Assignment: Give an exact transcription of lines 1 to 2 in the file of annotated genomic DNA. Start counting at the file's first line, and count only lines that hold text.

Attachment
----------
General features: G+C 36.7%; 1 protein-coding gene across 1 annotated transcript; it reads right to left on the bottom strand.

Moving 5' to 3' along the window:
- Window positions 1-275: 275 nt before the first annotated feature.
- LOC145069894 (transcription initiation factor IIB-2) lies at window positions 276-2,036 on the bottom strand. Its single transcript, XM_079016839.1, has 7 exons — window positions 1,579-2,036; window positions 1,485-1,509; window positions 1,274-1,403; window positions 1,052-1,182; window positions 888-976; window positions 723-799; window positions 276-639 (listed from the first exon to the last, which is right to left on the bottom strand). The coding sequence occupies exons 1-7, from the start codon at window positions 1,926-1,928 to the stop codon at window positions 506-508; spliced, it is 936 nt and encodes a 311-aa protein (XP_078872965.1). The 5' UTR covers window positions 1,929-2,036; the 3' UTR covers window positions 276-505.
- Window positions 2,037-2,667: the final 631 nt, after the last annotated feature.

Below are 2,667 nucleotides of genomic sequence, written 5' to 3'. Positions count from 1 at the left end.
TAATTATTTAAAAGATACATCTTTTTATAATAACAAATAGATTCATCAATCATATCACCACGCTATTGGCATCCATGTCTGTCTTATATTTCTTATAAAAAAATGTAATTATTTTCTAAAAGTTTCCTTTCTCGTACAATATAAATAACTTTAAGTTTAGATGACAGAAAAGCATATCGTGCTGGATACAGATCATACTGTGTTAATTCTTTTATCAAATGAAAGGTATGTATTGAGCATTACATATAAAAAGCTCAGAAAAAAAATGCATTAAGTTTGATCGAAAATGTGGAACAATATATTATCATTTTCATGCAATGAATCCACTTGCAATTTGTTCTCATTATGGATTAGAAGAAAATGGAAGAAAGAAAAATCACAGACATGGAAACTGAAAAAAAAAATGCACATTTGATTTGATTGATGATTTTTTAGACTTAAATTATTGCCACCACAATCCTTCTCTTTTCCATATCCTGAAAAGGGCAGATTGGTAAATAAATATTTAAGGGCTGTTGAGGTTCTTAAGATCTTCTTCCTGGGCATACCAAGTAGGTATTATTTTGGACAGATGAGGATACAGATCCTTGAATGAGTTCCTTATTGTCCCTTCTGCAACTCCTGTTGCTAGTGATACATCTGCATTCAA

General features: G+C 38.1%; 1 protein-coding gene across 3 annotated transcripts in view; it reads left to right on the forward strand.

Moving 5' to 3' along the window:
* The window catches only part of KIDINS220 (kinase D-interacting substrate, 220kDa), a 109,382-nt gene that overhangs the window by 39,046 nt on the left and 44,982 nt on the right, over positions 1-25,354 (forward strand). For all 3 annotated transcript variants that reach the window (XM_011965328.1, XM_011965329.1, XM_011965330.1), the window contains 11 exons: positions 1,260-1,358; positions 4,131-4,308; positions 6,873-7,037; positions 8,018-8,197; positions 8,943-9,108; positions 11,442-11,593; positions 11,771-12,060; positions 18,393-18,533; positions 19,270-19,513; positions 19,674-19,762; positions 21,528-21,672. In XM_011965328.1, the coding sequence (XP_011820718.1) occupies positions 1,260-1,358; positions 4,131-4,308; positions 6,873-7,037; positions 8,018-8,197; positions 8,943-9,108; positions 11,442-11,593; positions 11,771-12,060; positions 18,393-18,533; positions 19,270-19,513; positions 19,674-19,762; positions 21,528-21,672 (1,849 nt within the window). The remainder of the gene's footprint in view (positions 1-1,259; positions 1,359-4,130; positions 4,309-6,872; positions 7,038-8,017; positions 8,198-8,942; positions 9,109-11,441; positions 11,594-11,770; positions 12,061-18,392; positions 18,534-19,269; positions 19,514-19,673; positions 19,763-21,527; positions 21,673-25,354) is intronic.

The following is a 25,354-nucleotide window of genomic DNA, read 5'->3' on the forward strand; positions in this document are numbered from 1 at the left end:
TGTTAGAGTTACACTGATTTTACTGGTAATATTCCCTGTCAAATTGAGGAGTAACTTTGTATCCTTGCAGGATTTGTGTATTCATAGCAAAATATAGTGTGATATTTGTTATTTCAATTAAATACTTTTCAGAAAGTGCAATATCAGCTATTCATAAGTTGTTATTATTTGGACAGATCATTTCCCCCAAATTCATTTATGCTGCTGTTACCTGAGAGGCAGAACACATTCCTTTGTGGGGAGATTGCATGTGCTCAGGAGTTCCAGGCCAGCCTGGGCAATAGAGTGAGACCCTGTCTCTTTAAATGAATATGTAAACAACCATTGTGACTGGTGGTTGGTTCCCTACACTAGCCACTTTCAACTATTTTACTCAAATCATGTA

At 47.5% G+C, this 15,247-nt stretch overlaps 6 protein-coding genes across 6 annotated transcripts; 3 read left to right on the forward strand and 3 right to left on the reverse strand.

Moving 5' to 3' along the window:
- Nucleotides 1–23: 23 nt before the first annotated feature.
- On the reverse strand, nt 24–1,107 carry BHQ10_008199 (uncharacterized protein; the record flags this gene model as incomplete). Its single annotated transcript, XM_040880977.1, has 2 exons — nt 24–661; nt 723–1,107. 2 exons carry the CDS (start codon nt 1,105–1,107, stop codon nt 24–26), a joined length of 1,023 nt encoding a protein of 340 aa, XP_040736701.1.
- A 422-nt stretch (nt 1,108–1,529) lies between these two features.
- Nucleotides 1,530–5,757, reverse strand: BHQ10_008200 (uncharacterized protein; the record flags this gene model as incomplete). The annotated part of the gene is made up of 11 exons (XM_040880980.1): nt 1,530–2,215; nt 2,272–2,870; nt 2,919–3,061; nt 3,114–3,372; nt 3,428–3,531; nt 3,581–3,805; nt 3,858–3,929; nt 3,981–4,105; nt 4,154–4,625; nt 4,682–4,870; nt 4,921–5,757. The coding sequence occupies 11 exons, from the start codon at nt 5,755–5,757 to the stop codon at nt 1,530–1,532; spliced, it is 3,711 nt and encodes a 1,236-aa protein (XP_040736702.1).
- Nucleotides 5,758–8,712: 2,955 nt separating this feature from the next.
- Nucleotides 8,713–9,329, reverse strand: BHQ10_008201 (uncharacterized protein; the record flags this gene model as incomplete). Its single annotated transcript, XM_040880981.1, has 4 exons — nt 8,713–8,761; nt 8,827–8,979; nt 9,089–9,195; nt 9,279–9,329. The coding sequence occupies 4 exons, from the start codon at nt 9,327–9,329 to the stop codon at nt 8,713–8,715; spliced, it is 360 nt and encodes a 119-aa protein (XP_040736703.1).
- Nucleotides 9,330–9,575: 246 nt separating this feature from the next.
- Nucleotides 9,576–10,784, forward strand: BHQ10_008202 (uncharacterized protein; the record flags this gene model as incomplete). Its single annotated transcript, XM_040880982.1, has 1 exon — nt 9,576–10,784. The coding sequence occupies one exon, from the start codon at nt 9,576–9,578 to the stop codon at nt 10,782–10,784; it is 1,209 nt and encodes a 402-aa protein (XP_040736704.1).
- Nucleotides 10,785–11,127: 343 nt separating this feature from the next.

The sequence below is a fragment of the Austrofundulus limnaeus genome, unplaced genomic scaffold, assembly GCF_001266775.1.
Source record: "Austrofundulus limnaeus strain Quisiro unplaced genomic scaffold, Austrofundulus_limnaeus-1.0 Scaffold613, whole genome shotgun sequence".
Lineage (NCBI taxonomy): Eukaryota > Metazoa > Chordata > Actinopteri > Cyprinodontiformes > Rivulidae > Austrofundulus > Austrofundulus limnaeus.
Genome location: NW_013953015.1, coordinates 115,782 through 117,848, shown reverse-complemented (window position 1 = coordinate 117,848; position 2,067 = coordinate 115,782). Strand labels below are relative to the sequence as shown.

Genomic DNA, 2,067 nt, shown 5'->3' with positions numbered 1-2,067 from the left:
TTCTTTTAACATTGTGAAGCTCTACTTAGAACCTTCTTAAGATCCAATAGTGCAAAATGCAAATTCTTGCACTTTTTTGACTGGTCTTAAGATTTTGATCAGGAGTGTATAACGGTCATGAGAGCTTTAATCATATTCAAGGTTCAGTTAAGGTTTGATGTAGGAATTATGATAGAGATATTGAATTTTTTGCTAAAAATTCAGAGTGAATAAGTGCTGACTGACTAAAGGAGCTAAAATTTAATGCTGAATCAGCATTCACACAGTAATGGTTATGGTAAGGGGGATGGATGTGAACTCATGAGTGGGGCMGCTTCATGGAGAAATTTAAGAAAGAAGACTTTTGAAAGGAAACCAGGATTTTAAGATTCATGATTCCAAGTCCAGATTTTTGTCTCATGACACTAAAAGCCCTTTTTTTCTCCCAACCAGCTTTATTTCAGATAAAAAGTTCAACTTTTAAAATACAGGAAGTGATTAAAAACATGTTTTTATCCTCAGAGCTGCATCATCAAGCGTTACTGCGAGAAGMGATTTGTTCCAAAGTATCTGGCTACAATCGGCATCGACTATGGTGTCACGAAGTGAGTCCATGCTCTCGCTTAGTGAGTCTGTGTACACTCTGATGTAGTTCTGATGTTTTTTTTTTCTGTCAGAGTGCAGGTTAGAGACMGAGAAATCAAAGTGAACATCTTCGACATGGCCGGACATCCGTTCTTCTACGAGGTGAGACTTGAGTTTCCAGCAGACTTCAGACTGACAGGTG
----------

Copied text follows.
General features: G+C 36.7%; 1 protein-coding gene across 1 annotated transcript; it reads right to left on the bottom strand.

Moving 5' to 3' along the window: